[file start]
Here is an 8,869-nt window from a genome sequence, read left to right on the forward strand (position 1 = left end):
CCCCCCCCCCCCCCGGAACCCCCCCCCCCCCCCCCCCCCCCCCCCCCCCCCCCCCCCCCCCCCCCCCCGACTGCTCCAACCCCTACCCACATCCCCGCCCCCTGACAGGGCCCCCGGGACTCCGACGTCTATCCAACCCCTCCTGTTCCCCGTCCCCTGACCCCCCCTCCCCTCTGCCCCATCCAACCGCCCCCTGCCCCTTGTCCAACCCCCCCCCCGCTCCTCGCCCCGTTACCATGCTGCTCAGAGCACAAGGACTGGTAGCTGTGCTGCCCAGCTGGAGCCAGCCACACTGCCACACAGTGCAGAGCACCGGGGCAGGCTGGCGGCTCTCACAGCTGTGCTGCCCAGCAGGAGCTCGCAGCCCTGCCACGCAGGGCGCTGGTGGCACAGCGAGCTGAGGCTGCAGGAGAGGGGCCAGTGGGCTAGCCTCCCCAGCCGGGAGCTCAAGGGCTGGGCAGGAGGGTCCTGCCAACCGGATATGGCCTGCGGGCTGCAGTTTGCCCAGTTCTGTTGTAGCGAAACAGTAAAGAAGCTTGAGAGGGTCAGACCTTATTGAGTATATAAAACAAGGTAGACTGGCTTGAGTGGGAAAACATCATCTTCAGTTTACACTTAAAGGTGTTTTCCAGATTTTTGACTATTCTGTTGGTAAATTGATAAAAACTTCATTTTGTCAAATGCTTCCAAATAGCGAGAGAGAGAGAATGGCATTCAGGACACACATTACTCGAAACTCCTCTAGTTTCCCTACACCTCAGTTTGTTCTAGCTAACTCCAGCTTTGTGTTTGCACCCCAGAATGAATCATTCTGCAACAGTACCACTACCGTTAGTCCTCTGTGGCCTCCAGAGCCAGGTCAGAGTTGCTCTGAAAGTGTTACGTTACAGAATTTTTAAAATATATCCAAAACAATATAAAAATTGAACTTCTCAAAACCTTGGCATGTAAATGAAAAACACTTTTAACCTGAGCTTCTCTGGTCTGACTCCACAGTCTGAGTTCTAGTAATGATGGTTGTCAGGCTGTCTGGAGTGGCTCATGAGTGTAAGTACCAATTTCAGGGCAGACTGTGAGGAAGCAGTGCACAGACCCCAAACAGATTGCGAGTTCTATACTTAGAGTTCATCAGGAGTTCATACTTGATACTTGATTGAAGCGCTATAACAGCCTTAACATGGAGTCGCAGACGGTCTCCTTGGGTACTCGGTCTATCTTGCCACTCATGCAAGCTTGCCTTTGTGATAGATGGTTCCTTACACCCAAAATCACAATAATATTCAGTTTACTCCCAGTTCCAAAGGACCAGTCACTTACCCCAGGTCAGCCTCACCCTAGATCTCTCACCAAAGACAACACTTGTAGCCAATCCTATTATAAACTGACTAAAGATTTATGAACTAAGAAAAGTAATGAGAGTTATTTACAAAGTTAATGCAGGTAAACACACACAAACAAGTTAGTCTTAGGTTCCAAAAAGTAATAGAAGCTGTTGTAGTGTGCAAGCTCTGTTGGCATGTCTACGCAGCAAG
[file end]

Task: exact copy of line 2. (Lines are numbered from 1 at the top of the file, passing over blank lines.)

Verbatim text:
CCCCCCCCCCCCCCGGAACCCCCCCCCCCCCCCCCCCCCCCCCCCCCCCCCCCCCCCCCCCCCCCCCCGACTGCTCCAACCCCTACCCACATCCCCGCCCCCTGACAGGGCCCCCGGGACTCCGACGTCTATCCAACCCCTCCTGTTCCCCGTCCCCTGACCCCCCCTCCCCTCTGCCCCATCCAACCGCCCCCTGCCCCTTGTCCAACCCCCCCCCCGCTCCTCGCCCCGTTACCATGCTGCTCAGAGCACAAGGACTGGTAGCTGTGCTGCCCAGCTGGAGCCAGCCACACTGCCACACAGTGCAGAGCACCGGGGCAGGCTGGCGGCTCTCACAGCTGTGCTGCCCAGCAGGAGCTCGCAGCCCTGCCACGCAGGGCGCTGGTGGCACAGCGAGCTGAGGCTGCAGGAGAGGGGCCAGTGGGCTAGCCTCCCCAGCCGGGAGCTCAAGGGCTGGGCAGGAGGGTCCTGCCAACCGGATATGGCCTGCGGGCTGCAGTTTGCCCAGTTCTGTTGTAGCGAAACAGTAAAGAAGCTTGAGAGGGTCAGACCTTATTGAGTATATAAAACAAGGTAGACTGGCTTGAGTGGGAAAACATCATCTTCAGTTTACACTTAAAGGTGTTTTCCAGATTTTTGACTATTCTGTTGGTAAATTGATAAAAACTTCATTTTGTCAAATGCTTCCAAATAGCGAGAGAGAGAGAATGGCATTCAGGACACACATTACTCGAAACTCCTCTAGTTTCCCTACACCTCAGTTTGTTCTAGCTAACTCCAGCTTTGTGTTTGCACCCCAGAATGAATCATTCTGCAACAGTACCACTACCGTTAGTCCTCTGTGGCCTCCAGAGCCAGGTCAGAGTTGCTCTGAAAGTGTTACGTTACAGAATTTTTAAAATATATCCAAAACAATATAAAAATTGAACTTCTCAAAACCTTGGCATGTAAATGAAAAACACTTTTAACCTGAGCTTCTCTGGTCTGACTCCACAGTCTGAGTTCTAGTAATGATGGTTGTCAGGCTGTCTGGAGTGGCTCATGAGTGTAAGTACCAATTTCAGGGCAGACTGTGAGGAAGCAGTGCACAGACCCCAAACAGATTGCGAGTTCTATACTTAGAGTTCATCAGGAGTTCATACTTGATACTTGATTGAAGCGCTATAACAGCCTTAACATGGAGTCGCAGACGGTCTCCTTGGGTACTCGGTCTATCTTGCCACTCATGCAAGCTTGCCTTTGTGATAGATGGTTCCTTACACCCAAAATCACAATAATATTCAGTTTACTCCCAGTTCCAAAGGACCAGTCACTTACCCCAGGTCAGCCTCACCCTAGATCTCTCACCAAAGACAACACTTGTAGCCAATCCTATTATAAACTGACTAAAGATTTATGAACTAAGAAAAGTAATGAGAGTTATTTACAAAGTTAATGCAGGTAAACACACACAAACAAGTTAGTCTTAGGTTCCAAAAAGTAATAGAAGCTGTTGTAGTGTGCAAGCTCTGTTGGCATGTCTACGCAGCAAG